Buyers Should be Aware of How to Protect Their Assets when Filling for Chapter 13
Bankruptcy is an option when you need a chance to recover from the burden of debt and pay off your creditors as time and means allow. Chapter 13 bankruptcy helps to protect your assets from creditors during this process. The most important piece of property you’ll want to protect is your home.
When you file for chapter 13, you’ll be required to draw up a plan concerning how you will pay off your current and past-due debts. This plan should cover a period of three to five years, so filing is nothing to take lightly. Chapter 13 can prevent the seizure of your home and car, even if you’re behind on payments, but it does not forgive all debt. Instead, you will have to continue payment on your loans, but the payments should be near to the regular monthly amounts. A chapter 13 bankruptcy can let you make up any late payments on your home over time.
You may file a chapter 13 bankruptcy at any time. The price of filing includes two fees, but totals to $185 as of the time of this writing.
Real Estate Property and the Homestead Exemption
Exemptions allow you to protect a certain amount of equity and property from creditors. The major use of these exemptions is to protect your home. This is known as the homestead exemption. In Chandler, Arizona, the homestead exemption may be claimed for up to $100,000 in equity. This is good for a house, apartment or mobile home that you own and occupy. If you lease a home, you can claim any prepaid rent or security deposits up to $1,000 or 1.5 times the monthly rent, whichever is less. These exemptions are exclusive of each other.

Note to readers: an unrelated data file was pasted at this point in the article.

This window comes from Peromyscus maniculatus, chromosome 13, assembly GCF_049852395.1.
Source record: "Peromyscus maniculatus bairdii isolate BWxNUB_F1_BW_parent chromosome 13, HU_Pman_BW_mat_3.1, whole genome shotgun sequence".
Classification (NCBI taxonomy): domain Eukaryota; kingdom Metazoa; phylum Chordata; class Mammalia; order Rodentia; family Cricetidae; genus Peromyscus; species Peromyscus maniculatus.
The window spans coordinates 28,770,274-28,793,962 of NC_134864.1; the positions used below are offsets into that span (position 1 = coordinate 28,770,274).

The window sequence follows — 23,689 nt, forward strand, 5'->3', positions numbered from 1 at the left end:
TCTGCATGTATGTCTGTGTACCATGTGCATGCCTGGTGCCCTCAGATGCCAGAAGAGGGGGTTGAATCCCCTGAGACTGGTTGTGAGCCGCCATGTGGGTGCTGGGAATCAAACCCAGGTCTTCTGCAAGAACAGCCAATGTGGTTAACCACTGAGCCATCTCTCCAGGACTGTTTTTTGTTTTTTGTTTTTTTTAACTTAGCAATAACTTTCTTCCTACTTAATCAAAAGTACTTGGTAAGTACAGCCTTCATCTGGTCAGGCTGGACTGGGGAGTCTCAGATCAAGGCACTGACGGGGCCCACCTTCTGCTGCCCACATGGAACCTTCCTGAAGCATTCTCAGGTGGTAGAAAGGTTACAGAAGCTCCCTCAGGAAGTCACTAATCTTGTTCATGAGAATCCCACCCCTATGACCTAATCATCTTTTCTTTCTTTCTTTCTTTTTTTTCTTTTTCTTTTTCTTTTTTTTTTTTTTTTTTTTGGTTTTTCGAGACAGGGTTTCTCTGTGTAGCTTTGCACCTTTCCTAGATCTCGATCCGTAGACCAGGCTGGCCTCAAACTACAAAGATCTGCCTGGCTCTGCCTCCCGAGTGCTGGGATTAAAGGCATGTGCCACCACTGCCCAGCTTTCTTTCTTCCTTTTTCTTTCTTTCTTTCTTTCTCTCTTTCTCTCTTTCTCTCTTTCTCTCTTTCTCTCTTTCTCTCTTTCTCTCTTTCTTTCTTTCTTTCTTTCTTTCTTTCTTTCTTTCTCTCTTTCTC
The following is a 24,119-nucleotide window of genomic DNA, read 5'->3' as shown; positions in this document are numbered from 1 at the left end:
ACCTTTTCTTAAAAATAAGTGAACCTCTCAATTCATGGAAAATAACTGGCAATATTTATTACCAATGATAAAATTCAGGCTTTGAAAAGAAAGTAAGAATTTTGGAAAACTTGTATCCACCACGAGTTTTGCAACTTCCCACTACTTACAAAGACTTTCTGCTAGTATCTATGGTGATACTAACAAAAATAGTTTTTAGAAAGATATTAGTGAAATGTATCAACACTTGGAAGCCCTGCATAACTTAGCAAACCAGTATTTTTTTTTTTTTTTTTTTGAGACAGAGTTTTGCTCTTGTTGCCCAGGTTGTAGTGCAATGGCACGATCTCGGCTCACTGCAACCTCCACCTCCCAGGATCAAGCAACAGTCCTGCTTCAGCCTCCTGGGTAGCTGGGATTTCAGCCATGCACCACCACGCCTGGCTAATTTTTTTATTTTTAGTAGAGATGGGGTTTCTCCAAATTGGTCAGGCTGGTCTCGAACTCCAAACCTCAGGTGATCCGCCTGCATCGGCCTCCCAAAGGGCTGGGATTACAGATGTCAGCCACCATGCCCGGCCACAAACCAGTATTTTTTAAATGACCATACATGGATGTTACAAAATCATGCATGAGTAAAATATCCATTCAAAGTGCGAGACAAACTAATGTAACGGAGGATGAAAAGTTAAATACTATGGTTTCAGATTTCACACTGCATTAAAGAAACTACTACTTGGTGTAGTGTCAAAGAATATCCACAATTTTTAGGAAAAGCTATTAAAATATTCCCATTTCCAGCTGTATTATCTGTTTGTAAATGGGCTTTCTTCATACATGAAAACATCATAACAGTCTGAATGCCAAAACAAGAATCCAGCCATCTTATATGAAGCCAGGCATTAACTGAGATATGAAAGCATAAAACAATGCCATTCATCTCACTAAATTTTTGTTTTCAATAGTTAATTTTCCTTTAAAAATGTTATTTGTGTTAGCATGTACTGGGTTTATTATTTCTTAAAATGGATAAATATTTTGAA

Note that the homestead exemption applies to equity in your home, not the sale value. If you’ve taken out a $300,000 mortgage and paid off $80,000 of it, then your home would be protected. Unfortunately, any equity over the limit becomes non-exempt, and under a chapter 13 plan you will have to pay off that amount on your home toward satisfying your creditors. This may include any late loan payments. You will also be required to continue with your usual loan payments.
Besides your home, there are also exemptions to protect your furniture, food, tools of the trade and your car.
Keeping the Lights on Through a Chapter 13 Bankruptcy
The utility companies are not permitted to shut off your service because you filed for bankruptcy, so the gas and electricity will stay on. However, the utilities require for a deposit for further service. You will also need to pay any bills that come in after your bankruptcy has been filed.
Take note that this page is for informational use only and should not be considered legal advice. If you believe a bankruptcy might be in your future, consult an expert to receive current and correct information. Bankruptcy laws may vary from state to state.